There you see it: in its broth of putrefaction, the worm is exposed to grave dangers. Now there is a need for maggots in this world, for maggots many and voracious, to purge the soil as quickly as possible of death's impurities. Linnaeus tells us that 'Tres muscae consumunt cadaver equi aeque cito ac leo." [Three flies consume the carcass of a horse as quickly as a lion could do it.] There is no exaggeration about the statement. Yes, of a certainty, the offspring of the flesh fly and the bluebottle are expeditious workers. They swarm in a heap, always seeking, always snuffling with their pointed mouths. In those tumultuous crowds, mutual scratches would be inevitable if the worms, like the other flesh eaters, possessed mandibles, jaws, clippers adapted for cutting, tearing and chopping; and those scratches, poisoned by the dreadful gruel lapping them, would all be fatal.
How are the worms protected in their horrible work yard? They do not eat: they drink their fill; by means of a pepsin which they disgorge, they first turn their foodstuffs into soup; they practice a strange and exceptional art of feeding, wherein those dangerous carving implements, the scalpels with their dissecting room perils, are superfluous. Here ends, for the present, the little that I know or suspect of the maggot, the sanitary inspector in the service of the public health.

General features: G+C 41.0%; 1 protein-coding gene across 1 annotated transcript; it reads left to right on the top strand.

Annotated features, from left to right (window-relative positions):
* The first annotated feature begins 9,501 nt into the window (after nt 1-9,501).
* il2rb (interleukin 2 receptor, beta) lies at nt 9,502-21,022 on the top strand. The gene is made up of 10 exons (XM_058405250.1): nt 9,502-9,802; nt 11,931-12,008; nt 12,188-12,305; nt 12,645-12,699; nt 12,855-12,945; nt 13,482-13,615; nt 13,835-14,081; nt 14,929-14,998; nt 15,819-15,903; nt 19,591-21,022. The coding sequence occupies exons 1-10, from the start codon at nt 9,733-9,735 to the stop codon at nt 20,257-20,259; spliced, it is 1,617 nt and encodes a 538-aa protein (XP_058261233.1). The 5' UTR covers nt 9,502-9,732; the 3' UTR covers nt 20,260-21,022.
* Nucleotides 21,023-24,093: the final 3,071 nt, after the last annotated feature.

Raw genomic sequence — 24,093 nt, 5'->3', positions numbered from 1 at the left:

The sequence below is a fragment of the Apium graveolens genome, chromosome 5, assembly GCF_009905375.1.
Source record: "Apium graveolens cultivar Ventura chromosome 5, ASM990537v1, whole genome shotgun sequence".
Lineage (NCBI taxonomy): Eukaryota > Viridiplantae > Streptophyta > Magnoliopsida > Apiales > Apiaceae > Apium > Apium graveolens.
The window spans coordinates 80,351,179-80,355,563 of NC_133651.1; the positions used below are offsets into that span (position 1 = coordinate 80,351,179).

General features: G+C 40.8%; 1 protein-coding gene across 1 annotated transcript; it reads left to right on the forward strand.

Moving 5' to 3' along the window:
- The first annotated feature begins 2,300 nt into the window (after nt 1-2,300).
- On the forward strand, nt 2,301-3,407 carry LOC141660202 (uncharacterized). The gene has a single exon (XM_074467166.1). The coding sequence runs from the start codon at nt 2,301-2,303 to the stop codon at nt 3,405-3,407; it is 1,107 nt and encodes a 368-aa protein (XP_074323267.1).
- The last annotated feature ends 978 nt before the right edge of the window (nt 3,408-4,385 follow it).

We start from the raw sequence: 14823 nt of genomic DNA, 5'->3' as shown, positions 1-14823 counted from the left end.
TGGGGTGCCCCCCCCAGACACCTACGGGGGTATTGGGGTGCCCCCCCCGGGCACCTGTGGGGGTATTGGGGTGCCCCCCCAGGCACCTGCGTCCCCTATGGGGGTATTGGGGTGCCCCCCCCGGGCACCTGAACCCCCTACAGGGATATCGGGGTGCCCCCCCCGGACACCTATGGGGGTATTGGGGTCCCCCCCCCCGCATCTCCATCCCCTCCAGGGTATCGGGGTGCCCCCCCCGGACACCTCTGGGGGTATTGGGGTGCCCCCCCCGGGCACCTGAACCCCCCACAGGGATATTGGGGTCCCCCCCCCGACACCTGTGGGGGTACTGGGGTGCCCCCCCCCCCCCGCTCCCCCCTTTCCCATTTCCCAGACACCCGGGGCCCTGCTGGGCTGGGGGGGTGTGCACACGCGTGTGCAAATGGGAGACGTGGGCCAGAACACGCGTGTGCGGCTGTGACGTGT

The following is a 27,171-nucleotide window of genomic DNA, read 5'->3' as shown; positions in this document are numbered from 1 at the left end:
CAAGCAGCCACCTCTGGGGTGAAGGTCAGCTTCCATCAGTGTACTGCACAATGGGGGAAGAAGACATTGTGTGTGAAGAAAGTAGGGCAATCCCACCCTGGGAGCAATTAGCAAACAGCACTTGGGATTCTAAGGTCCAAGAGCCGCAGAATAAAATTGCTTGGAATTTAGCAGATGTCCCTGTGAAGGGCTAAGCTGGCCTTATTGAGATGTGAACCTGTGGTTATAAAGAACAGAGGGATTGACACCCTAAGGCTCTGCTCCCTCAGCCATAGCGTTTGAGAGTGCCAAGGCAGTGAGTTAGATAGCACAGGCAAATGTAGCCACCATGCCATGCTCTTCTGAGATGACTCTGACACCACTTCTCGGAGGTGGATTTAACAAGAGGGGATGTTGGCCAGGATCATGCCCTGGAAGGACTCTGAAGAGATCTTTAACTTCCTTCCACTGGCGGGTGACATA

CHAPTER XVII RECOLLECTIONS OF CHILDHOOD
Almost as much as insects and birds--the former so dear to the child, who loves to rear his cockchafers and rose beetles on a bed of hawthorn in a box pierced with holes; the latter an irresistible temptation, with their nests and their eggs and their little ones opening tiny yellow beaks--the mushroom early won my heart with its varied shapes and colors. I can still see myself as an innocent small boy sporting my first braces and beginning to know my way through the cabalistic mazes of my reading book, I see myself in ecstasy before the first bird's nest found and the first mushroom gathered. Let us relate these grave events. Old age loves to meditate the past.
O happy days when curiosity awakens and frees us from the limbo of unconsciousness, your distant memory makes me live my best years over again. Disturbed at its siesta by some wayfarer, the partridge's young brood hastily disperses. Each pretty little ball of down scurries off and disappears in the brushwood; but, when quiet is restored, at the first summoning note they all return under the mother's wing. Even so, recalled by memory, do my recollections of childhood return, those other fledglings which have lost so many of their feathers on the brambles of life. Some, which have hardly come out of the bushes, have aching heads and tottering steps; some are missing, stifled in some dark corner of the thicket; some remain in their full freshness. Now of those which have escaped the clutches of time the liveliest are the first-born. For them the soft wax of childish memory has been converted into enduring bronze.